Chickens Disappearing from Hen House

Discussion in 'Predators and Pests' started by ShawnaScott, Oct 22, 2013.

  1. ShawnaScott

    ShawnaScott Chillin' With My Peeps

    Apr 10, 2013
    Frankfort, IN
    Hello all! I've had a bad year for coyotes/hawks, so I decided a couple of months ago to not let the chickens free range any more. They've literally been inside a large, well ventilated (but all the windows/vents are covered in chicken wire) coop for two months solid. I've been noticing that I haven't been getting any eggs for about 4 weeks. Yesterday morning I watered the chickens and noticed an egg, but my hands were full so I didn't grab it right away. A couple hours later I came back out to grab it and it was gone! I thought maybe the chickens had eaten it, but I found no shell parts or a wet spot where they yolk would have been...

    Also, one of my chickens just disappeared. It's just gone.

    What on earth could be doing this?
  2. MamaDoodle

    MamaDoodle Chillin' With My Peeps

    Sep 12, 2013
    My Coop
    Go check your coop for ANY holes or spaces and close them ASAP.

    I've heard of opossums doing this. A hawk or large snake is highly unlikely. Are there any signs of struggle, like other upset hens or feathers?

    Also, chicken wire does not stop any predators, replace it with hardware cloth! I know from experience...
    Last edited: Oct 22, 2013
  3. Could be one if any number of critters - but the real issue isnt "what did it", but rather "how are they getting in and how do I prevent that".

    You migh need another set of eyes on your coop to see if you can spot where the thief is getting in/out.
  4. JanetS

    JanetS Chillin' With My Peeps

    Jun 22, 2012
    You might try using a game camera. This can be your extra set of eyes. Do you have a run? If not, that could be why your not getting to many eggs. Your chickens need to be able to go outside.
    1 person likes this.
  5. Ridgerunner

    Ridgerunner True BYC Addict

    Feb 2, 2009
    Northwest Arkansas
    Practically every egg in the grocery store is proof they don’t “need” to go outside, but I agree it’s “better” if they do.

    It sounds like you could have a couple of different things going on. From your post they were laying well for a month after you locked them inside, so that change was not a cause. But the days are getting shorter. This time of year, that is the cause of a molt and them to stop or really slow down laying eggs. Have you noticed a lot of extra feathers around the coop? This could be part of your problem.

    But you had a known egg and a chicken disappear. So, as others have suggested, make sure you don’t have openings an animal can use to get in. It’s possible the two are not related though. How big was that chicken?

    When eggs or chickens disappear without a trace, one suspect is a human. Kind of creepy to think about, but I have to mention that. If there is no way a chicken could get out or something else get in, I have trouble coming up with anything else to explain the chicken if the door was locked.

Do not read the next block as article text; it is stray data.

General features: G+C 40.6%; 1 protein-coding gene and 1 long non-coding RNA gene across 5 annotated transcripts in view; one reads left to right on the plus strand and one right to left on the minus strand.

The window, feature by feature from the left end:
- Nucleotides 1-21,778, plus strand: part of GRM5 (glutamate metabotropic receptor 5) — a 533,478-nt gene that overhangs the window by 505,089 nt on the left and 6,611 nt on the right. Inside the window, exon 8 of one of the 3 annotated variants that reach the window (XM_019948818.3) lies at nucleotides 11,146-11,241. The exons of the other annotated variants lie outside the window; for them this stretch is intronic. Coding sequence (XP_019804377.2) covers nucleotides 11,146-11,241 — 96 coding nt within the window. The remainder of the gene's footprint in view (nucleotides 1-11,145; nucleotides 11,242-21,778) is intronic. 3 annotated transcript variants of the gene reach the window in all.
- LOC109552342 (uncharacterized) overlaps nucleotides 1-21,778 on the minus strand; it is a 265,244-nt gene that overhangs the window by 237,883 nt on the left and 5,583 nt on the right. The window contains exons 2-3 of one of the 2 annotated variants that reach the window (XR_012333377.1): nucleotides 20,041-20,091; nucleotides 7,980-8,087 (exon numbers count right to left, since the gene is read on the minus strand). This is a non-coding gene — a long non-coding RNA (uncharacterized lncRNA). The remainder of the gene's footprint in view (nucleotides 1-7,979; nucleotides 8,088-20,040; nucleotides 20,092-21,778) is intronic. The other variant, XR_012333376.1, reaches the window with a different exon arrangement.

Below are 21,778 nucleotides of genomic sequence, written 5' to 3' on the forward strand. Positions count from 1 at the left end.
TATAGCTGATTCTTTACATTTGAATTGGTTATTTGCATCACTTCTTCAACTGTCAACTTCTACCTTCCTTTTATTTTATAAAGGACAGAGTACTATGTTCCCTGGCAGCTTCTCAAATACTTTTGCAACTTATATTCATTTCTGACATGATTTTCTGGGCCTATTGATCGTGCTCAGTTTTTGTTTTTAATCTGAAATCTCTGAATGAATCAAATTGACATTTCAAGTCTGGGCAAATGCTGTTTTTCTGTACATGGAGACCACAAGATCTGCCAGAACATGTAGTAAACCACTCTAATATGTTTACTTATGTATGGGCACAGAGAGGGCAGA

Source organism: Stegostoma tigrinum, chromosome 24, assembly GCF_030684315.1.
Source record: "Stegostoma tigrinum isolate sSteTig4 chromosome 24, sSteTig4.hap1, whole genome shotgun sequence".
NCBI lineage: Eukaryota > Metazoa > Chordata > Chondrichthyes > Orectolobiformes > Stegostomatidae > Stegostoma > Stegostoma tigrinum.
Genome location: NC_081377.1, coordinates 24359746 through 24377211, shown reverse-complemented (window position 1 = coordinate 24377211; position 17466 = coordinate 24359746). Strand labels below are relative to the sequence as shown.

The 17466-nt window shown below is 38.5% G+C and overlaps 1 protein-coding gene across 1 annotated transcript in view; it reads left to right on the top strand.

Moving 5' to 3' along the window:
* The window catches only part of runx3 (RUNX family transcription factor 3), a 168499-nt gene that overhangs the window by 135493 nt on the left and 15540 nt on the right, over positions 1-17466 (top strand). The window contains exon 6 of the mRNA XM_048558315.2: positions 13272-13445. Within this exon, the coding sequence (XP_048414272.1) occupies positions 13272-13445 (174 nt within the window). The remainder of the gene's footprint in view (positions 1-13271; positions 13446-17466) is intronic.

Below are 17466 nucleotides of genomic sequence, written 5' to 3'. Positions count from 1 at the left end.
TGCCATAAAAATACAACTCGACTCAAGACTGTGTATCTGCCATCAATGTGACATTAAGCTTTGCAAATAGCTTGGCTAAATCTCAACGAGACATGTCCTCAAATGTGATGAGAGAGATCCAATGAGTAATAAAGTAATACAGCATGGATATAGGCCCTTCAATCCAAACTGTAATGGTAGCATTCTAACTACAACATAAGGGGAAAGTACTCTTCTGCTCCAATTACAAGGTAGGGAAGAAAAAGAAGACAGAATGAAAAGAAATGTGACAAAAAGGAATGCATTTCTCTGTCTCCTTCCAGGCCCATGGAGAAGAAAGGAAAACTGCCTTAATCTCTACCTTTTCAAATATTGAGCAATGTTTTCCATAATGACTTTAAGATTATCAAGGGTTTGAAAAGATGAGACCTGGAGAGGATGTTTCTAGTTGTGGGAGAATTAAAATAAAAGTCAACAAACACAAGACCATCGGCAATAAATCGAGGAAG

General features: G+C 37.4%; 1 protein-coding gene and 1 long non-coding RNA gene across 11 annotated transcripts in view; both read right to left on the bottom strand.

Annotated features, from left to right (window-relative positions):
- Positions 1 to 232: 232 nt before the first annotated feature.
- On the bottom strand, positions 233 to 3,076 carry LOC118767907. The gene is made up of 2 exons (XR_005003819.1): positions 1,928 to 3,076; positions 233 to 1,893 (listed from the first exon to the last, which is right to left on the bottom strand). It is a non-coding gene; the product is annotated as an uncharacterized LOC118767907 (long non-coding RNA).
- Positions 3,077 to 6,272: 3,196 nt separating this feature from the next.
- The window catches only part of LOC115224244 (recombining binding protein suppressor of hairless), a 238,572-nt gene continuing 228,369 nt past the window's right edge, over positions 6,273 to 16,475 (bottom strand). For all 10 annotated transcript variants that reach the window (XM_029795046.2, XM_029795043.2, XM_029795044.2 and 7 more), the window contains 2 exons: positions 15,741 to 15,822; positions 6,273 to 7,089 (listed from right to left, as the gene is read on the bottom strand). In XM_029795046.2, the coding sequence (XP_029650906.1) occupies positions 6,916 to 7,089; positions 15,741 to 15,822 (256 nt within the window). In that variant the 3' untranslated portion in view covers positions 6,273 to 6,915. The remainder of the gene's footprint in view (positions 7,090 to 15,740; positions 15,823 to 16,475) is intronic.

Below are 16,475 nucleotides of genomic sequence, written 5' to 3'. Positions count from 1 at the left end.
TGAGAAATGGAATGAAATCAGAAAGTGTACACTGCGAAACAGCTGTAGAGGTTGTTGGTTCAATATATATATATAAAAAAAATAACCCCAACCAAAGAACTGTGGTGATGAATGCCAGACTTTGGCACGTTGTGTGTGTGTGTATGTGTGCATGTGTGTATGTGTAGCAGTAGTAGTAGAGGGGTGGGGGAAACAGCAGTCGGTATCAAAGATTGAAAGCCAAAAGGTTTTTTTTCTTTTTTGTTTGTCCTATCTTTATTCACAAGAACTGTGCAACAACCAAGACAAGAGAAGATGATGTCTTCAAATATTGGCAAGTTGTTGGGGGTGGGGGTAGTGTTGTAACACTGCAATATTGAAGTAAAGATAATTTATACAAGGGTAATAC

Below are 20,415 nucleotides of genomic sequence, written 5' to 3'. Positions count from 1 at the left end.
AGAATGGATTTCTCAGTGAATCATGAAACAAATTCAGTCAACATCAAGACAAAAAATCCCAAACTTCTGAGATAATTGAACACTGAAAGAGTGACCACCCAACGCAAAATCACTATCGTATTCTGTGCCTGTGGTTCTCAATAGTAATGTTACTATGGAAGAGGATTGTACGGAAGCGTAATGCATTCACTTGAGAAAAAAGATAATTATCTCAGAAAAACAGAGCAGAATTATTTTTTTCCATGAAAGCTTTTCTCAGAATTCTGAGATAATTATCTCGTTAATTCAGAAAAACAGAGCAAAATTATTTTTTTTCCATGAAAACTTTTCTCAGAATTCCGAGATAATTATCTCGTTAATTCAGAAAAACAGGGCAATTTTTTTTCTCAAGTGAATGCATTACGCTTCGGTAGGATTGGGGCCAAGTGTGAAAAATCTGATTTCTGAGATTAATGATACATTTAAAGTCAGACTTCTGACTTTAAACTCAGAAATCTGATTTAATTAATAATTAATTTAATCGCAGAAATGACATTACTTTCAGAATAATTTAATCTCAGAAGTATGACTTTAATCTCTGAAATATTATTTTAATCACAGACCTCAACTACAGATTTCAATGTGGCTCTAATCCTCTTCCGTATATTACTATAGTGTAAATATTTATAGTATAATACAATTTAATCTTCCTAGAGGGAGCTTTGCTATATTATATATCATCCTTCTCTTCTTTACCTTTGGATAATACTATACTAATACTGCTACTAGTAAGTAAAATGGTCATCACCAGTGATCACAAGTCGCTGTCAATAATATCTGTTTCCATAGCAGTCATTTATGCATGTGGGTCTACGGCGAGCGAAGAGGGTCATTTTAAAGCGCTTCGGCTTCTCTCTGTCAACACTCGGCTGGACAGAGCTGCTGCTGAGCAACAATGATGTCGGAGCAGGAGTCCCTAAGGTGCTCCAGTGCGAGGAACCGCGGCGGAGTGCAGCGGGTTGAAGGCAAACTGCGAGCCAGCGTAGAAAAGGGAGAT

It’s kind of unusual for wild animal type predators to get every egg over a time period. A snake will come every two or three days, eat a few eggs, then spend a couple of days digesting them before it eats again. Snakes can get in and out of pretty small holes and the eggs disappear without a trace.

    The only other wild animal I can think of that can get through really small holes and eat eggs is rats. They don’t eat the shells though and they would likely leave a bit of a soggy mess behind. It’s possible though that the hens themselves would clean up the egg shell, especially if it is a rare egg because of the molt. And chickens like to scratch when they are confined in a coop. Maybe there scratching is covering up the soggy mess?

    It’s possible one of your chickens has learned to open an egg to eat it. A lot of chickens will eat an egg that is already broken, the insides or the shell. To me that is natural and does not make them an egg eater. It’s when one learns to open and egg to eat it that it is a problem. I had one that would open an egg to eat it once. She would only open one or two a day and there was usually evidence left behind, shell and/or a soggy mess. But they don’t all act the same way so you can’t totally rule out an egg eater to explain the eggs.

    Do you somehow have a pet dog that has access and has learned that the egg song is an invitation to a snack?

    I’ll even mention something silly. Is it possible that due to the molt egg production is way down and that was a really rare egg that got scratched around and is now buried under bedding?

    I sure wish you luck on sorting this one out. It doesn’t sound easy.

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